MEPS 279:3-12 (2004)  -  doi:10.3354/meps279003

Bacterial and viral abundance in Ross Sea summer pack ice communities

Marcia M. Gowing1,6,*, David L. Garrison1,3, Angela H. Gibson1, Jonathan M. Krupp2, Martin O. Jeffries4, Christian H. Fritsen5

1Institute of Marine Sciences, and
2Microscopy and Imaging Laboratory, University of California, Santa Cruz, California 95064, USA
3Division of Ocean Sciences, National Science Foundation, 4201 Wilson Boulevard, Arlington, Virginia 22230, USA
4Geophysical Institute, University of Alaska Fairbanks, Fairbanks, Alaska 99775, USA
5Desert Research Institute, Division of Earth and Ecosystem Sciences, Reno, Nevada 89512, USA
6Present address: 11513 Stone Avenue North, Apartment D-227, Seattle, Washington 98133, USA

ABSTRACT: Abundance of single, non-attached bacteria and viruses <110 nm (likely to have infected bacteria) were determined for surface, interior and bottom ice microhabitats between 66 and 75°S in the Ross Sea during the austral summer of 1999. Emphasis was on sites of ice algal blooms, and bacterial abundance was examined with respect to physical characteristics, chlorophyll a, phaeophytin and, in particular, microbial communities. Bacterial abundance ranged from 1.5 × 105 to 6.7 × 106 ml-1 melted sample and viral abundance from 6.3 × 106 to 1.19 × 108 ml-1 melted sample over all the microhabitats. Neither bacterial nor viral abundance differed among microhabitats, and bacterial abundance was not related to physical characteristics of the habitats. Although bacterial abundance was positively correlated with chlorophyll a and phaeophytin concentrations, only chlorophyll a was significant in explaining a small (28%) degree of the variability in bacterial abundance. Abundance of diatoms, heterotrophic dinoflagellates and other flagellates, however, explained 85% of the variability in bacterial abundance; these groups were positively correlated with bacterial abundance. Neither viral lysis nor grazing by bacteriovores appeared to be strong controls of bacterial abundance. Community analysis showed that samples were >90% similar with respect to abundance of bacteria, viruses, and microeukaryote groups. Distinct clusters could be attributed to different algal bloom stages, with relationships to Phaeocystis spp. blooms being particularly apparent, indicating the strength of algal blooms as processes structuring microbial communities. Microbial communities in Ross Sea summer ice microhabitats could furthermore be viewed within the same general successional sequence characteristic of algal blooms in polar and temperate marine waters.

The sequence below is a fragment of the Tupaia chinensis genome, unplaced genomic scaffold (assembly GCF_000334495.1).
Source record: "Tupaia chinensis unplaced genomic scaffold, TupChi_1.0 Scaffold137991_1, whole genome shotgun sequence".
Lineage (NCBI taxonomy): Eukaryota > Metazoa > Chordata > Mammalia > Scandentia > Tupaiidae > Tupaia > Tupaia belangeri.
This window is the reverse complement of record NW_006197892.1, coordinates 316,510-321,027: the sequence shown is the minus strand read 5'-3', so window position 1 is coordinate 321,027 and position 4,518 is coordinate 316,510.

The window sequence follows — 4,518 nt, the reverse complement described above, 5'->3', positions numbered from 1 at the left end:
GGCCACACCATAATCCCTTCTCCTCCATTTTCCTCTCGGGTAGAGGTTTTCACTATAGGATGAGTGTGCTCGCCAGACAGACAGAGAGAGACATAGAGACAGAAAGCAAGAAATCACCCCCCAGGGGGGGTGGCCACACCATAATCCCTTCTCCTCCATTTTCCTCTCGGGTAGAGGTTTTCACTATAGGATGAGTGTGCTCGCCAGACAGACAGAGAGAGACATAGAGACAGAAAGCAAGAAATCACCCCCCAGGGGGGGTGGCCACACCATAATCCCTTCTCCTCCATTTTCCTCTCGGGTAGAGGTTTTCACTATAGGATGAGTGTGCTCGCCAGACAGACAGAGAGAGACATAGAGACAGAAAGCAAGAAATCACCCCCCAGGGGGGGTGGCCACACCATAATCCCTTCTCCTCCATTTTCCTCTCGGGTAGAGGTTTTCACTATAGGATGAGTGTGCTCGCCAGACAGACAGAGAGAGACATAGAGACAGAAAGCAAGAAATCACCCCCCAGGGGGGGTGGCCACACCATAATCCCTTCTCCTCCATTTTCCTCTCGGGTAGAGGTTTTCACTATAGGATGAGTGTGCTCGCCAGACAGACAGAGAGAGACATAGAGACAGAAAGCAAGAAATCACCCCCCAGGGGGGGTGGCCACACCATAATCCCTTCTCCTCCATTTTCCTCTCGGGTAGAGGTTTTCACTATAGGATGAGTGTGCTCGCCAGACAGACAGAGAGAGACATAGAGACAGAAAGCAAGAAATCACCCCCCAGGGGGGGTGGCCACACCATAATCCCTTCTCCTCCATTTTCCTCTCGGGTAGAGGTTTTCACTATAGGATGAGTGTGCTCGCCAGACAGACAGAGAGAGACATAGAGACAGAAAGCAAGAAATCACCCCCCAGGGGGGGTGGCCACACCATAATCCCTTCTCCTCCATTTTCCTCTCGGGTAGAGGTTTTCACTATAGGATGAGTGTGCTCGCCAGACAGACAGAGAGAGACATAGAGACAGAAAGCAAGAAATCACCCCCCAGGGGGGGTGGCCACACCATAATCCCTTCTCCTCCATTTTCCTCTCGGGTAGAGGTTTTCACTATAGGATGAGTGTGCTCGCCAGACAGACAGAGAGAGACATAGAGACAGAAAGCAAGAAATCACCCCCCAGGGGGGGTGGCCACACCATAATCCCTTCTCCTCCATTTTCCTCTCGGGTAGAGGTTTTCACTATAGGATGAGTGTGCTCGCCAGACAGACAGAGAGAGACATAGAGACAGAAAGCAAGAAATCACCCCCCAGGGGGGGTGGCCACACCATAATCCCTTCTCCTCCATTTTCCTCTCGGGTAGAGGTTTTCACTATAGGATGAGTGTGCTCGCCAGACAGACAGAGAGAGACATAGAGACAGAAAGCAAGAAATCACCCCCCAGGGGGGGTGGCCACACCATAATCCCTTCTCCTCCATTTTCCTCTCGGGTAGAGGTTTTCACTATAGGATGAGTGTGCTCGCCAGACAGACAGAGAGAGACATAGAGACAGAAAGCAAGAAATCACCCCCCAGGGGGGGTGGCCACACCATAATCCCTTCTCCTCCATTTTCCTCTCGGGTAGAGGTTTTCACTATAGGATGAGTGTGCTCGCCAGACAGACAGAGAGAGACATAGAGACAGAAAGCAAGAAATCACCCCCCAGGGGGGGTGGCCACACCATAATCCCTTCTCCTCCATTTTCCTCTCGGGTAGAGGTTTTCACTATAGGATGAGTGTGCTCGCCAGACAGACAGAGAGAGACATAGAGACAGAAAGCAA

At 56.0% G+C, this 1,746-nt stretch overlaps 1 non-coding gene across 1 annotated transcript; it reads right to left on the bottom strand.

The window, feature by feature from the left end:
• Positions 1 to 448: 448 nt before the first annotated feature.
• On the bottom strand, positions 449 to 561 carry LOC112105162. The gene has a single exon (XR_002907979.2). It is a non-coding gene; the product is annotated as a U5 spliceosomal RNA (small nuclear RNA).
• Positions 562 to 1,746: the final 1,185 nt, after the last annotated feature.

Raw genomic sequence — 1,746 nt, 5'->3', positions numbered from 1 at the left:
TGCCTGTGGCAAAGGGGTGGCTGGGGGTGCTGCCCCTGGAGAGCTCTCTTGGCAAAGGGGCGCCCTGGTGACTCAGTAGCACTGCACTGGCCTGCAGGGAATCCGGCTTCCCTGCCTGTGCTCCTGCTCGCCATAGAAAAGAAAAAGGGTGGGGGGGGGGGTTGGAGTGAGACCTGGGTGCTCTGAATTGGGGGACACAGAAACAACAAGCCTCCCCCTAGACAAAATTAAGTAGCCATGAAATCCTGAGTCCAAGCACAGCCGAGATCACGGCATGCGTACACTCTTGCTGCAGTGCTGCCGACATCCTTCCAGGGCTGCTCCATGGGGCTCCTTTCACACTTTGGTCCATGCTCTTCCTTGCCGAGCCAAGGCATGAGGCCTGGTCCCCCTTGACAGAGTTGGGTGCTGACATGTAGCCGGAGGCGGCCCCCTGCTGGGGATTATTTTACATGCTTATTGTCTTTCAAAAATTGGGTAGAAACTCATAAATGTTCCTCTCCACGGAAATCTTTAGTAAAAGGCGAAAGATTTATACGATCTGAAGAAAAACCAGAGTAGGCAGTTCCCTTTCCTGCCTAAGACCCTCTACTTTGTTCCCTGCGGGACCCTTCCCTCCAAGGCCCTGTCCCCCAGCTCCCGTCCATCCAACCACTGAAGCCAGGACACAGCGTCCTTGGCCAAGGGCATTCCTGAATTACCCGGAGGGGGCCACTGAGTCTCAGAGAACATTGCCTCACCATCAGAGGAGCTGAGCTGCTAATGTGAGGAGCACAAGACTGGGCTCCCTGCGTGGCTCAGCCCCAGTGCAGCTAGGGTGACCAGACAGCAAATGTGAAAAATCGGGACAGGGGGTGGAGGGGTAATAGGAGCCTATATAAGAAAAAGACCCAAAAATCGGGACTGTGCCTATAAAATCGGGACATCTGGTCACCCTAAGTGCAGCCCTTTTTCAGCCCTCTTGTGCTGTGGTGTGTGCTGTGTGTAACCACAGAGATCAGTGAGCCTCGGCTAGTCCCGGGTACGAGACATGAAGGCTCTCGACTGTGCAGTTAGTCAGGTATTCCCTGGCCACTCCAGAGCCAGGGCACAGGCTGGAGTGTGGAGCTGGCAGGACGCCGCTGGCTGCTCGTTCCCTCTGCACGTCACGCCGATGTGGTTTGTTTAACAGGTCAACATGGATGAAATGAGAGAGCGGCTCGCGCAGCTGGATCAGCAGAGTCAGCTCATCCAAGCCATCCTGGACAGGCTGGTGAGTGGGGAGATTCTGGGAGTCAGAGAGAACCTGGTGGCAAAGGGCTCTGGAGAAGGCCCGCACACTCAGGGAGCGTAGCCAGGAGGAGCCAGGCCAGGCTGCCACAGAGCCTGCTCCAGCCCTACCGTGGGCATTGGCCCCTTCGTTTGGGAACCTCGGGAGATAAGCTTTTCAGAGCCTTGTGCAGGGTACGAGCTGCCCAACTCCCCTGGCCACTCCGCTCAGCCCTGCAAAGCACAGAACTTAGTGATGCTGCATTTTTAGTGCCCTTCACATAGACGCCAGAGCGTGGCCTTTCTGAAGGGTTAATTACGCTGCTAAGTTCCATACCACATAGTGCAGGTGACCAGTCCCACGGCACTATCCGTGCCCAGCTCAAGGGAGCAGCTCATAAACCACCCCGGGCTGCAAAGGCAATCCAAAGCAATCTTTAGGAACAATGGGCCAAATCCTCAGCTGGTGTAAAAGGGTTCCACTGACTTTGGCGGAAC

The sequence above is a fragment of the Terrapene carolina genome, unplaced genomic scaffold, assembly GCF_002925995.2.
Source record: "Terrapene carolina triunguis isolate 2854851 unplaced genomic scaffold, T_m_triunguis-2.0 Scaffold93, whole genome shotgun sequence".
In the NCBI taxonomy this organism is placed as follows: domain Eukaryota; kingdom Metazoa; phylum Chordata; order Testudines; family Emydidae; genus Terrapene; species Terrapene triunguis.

KEY WORDS: Bacteria · Viruses · Pack ice · Algal blooms · Ross Sea

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